I have no uneasiness about rough sentences, but I have, when I have not been earnest in my Master's cause. Oh, I think itmust be so with you, sometimes. You Sunday school teachers, are you sure that you teach for Jesus Christ? May it not be possiblethat you teach for custom, or that you do itbecause you like the association of your fellow teachers? You tract distributors, are you sure that when you distributethe tracts it is with an idea of winning souls to Christ? Is it not because your conscience tells you you ought to be doingsomething?

And you who go out preaching, are you sure that you preach only for Christ's glory? Does it not sometimes happen that youare tempted to glorify yourselves, and try to be fine and great when you ought to be simple and plain and earnest with thesouls of men? Oh, when I think of some who spend allthe week writing out their sermons and touching up every line and every sentence, I fear there must be something of selfthere! And when I hear some preachers with such splendid diction, with words so nicely picked, I cannot help thinking thatthere must be a sacrificing to thegenius of oratory or to the beauty of eloquence, rather than to the Master's cause. I say of everything that is done forself-down with it! Down with it! Let Dagon fall! Break these images, every one of them-smite them like the proud Philistineor the boastful Babylonianking. What have we to do with idolatrous self-worship? O Lord, deliver us from it!

I shall not detain you longer upon this point when I have said another word. Though this is a Protestant land it is beyondall question that there are some Popish enough to perform great religious acts by way of merit. What a goodly row of almshouseswas erected by that miserly old grinder of thepoor as an atonement for his hoarding propensities! What a splendid donation to that hospital! A very proper thing, indeed,but the person who left it never gave a farthing to a beggar in his life! And he would not have given it now, only he couldnot take it with him and so he hasleft it as an atonement for sin.

Sometimes persons think that the doing of some outrageous religious act will take them to Heaven-frequenting Church prayertwice a day, fasting in Lent, decorating the altar with needlework, putting stained glass in the window, giving a new organor such like. At the suggestion of theirpriest they do many such things, and thus they go on working like blind asses at a mill, from morning to night and makeas much real progress. Do I address any such persons here? I do not find fault with you for what you do, but I do find faultwith you for why you are doing it. Ifyou dream that you are saving yourselves, remember that your acts are selfish acts and that there is nothing good in them.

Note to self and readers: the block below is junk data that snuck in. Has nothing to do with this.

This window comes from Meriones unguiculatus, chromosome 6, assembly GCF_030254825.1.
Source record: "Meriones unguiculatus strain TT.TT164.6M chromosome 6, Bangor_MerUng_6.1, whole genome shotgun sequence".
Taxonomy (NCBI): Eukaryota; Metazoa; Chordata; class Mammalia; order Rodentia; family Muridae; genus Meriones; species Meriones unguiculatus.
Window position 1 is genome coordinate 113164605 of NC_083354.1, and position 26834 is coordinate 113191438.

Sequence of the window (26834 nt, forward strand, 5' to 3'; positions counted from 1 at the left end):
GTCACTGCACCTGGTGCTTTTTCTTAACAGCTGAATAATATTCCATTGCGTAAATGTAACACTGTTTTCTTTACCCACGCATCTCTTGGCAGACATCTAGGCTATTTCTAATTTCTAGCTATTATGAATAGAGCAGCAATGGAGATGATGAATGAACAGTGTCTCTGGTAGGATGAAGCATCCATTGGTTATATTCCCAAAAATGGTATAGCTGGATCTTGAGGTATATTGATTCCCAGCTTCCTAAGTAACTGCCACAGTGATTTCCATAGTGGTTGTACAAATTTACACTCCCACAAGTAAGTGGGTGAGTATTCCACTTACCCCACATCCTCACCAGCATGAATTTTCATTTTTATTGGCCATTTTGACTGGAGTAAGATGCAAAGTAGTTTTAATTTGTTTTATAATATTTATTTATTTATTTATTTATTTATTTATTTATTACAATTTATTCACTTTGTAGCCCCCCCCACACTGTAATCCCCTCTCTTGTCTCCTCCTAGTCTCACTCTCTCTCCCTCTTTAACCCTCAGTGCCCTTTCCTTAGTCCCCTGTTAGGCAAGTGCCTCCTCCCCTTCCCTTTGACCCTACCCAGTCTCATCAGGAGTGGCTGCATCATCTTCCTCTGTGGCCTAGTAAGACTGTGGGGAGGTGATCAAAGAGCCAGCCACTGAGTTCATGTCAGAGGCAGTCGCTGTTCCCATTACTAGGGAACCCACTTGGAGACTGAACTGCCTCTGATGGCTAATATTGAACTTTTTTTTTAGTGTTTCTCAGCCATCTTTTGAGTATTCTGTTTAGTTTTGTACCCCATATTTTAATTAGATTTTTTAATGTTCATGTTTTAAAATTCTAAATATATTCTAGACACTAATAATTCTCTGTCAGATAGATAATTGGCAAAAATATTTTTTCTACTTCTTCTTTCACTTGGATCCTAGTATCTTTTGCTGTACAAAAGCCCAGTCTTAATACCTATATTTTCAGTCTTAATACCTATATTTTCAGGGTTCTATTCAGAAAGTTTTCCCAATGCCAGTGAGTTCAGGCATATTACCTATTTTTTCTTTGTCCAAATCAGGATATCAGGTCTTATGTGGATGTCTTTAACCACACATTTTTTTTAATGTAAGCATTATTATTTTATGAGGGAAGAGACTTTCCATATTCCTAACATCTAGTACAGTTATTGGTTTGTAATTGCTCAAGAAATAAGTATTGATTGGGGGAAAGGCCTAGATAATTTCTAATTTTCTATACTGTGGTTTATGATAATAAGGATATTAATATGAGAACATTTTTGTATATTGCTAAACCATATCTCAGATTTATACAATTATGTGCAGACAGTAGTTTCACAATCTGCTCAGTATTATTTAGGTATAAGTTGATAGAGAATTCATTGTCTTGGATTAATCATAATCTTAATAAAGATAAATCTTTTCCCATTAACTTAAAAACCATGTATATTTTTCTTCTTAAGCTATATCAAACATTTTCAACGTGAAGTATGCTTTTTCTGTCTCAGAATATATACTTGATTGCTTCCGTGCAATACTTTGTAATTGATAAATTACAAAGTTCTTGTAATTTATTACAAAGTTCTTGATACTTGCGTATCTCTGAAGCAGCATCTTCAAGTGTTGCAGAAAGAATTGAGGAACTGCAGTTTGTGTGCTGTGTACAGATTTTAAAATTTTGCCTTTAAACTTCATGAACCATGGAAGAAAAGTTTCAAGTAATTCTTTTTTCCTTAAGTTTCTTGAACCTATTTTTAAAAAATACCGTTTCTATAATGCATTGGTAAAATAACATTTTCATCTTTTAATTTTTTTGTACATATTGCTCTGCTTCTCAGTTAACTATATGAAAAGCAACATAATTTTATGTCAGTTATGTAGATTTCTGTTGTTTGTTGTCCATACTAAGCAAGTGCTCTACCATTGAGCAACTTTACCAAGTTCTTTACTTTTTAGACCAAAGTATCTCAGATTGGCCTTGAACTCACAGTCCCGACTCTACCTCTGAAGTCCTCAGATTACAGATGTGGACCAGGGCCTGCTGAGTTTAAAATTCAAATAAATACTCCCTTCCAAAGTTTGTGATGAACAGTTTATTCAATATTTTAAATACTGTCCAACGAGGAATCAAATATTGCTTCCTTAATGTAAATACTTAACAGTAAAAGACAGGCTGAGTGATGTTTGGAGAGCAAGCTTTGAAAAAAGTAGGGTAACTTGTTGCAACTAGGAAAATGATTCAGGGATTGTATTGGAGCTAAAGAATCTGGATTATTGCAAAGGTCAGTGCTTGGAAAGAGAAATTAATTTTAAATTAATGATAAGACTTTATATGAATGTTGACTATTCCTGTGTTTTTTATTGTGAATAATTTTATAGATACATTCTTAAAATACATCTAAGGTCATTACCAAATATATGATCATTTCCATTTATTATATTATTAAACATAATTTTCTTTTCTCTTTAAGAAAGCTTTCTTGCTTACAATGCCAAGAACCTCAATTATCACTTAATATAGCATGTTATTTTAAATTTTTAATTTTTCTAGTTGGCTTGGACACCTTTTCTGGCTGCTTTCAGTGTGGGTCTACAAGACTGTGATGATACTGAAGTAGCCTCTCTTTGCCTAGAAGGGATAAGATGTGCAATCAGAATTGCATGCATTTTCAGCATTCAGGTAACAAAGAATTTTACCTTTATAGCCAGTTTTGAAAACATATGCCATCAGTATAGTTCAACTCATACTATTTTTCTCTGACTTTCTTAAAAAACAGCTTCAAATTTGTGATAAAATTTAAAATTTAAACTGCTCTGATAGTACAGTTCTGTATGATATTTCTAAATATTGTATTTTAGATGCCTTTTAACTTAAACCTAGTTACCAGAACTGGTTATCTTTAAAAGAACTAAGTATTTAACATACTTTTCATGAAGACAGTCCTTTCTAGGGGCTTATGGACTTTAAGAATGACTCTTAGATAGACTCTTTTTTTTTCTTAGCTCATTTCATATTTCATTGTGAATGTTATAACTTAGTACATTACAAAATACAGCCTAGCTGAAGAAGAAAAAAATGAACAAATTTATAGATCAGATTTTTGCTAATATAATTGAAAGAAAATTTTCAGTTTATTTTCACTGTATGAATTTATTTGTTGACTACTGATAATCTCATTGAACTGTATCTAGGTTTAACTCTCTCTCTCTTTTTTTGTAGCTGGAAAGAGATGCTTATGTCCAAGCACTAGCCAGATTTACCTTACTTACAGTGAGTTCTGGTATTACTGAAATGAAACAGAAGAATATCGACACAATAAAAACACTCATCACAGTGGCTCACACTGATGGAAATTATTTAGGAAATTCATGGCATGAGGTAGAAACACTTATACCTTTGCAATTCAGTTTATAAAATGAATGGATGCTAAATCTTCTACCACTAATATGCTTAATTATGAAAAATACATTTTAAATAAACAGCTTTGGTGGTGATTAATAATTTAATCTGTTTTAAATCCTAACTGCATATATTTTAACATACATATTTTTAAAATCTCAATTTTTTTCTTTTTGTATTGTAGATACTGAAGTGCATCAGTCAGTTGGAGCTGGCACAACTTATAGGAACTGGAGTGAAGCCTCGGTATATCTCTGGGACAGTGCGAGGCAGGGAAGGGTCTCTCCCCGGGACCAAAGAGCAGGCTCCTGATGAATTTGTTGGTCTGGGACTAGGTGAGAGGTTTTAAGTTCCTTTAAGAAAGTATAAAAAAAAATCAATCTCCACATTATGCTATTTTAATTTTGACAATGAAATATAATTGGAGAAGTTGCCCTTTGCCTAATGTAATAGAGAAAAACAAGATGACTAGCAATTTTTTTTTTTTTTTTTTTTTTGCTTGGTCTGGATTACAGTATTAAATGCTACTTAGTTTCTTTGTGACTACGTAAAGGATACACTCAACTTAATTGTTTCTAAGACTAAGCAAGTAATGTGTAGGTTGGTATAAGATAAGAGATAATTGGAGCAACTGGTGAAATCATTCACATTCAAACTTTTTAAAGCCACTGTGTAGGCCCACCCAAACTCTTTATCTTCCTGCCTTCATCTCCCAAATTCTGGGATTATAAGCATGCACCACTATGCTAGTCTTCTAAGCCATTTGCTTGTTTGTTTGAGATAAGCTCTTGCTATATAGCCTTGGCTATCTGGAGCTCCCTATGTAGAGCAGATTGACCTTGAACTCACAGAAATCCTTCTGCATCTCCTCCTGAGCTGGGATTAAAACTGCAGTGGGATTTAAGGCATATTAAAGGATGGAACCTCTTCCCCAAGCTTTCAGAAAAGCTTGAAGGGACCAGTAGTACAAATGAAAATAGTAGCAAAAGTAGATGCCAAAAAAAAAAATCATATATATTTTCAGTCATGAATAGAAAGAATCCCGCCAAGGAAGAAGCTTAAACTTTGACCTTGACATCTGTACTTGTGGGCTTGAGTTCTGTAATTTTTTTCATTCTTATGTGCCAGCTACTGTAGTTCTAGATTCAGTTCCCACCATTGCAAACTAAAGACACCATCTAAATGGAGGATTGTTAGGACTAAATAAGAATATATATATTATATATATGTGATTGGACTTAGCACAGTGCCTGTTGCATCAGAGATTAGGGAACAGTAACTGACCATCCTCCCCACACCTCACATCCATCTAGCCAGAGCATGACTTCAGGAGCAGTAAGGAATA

They may be good things in themselves, but as they are done not unto God, but evidently with a view to your own welfare, theyare done to yourselves and He will not, therefore, accept them. Let there be never such splendid deeds of alms-giving, neversuch marvelous mortifications of the flesh,never such devout attendance at daily prayer-they avail nothing before God-when they proceed from a self-righteous heart.Away with them! Away with them all! They are dross and dung before the Most High, if you bring them to Him with a view ofpurchasing salvation. No,you must have done with these, and trust in Jesus only. When a man can say, "I am saved. Christ is mine"-then he can serveGod acceptably and his deeds shall be received through Christ Jesus.

III. Now for our last point. It seems to me that our text may be a TEST OF OUR SPIRITUAL STATE.

Brothers and Sisters in Christ Jesus, may I solemnly ask you now to put your souls into the scales for a few minutes by wayof self-examination. What can you and I say with regard to our lives since we have known the Lord? Have we lived unto Christ?Dare we take the Apostle Paul's motto-"Forme to live is Christ, to die is gain"? Oh, Beloved, it is not what we have done, so much as with what object we have doneit. For every way of a man is right in his own eyes, but the Lord weighs the heart. Have we in our hearts longed to serveHim?

"Oh," I hear one say, "it was little I could do, Sir. I was poor. I could not give Him gold. I was uneducated, I could notgive Him words." Ah, my Brethren, it is possible that what you have been able to do may be more acceptable than what someothers have done, if you can say, "I did not desire myown honor. I was content to be humble, to be obscure, to be unknown and to be forgotten, if I might but lift Him up andpraise Him in my little sphere and make Him glorious among men."

I fear, Beloved Brethren, that some of us do but little for Christ, even outwardly, and I blush to confess that in that littlewhich we do there is so much that is spoiled by our looking after self. Have we not sometimes prayed at the Prayer Meetingwith the view of being thought gifted men! Havewe not joined a Church that we might be a little better thought of? May we not have labored more abundantly that there mightbe the whisper about-"So-and-So is a flourishing Christian, a useful man"?

Do we not compliment ourselves thus-"Well, people think very highly of me. They say such-and-such, and it must be all right"?Are we not smuggling over the frontier some of the merchandise of pride? It has been lately remarked, and not before it wasnecessary, that this is an age in which theword pride means what it never meant before. You hear gentlemen on the platform say, "I am proud." You hear the minister,himself, when speaking of something that has been done for him, "I am proud." The words, "I am proud," do not mean any hurtnow, because we have forgotten thatpride in any shape and in every shape is detestable in the eyes of God.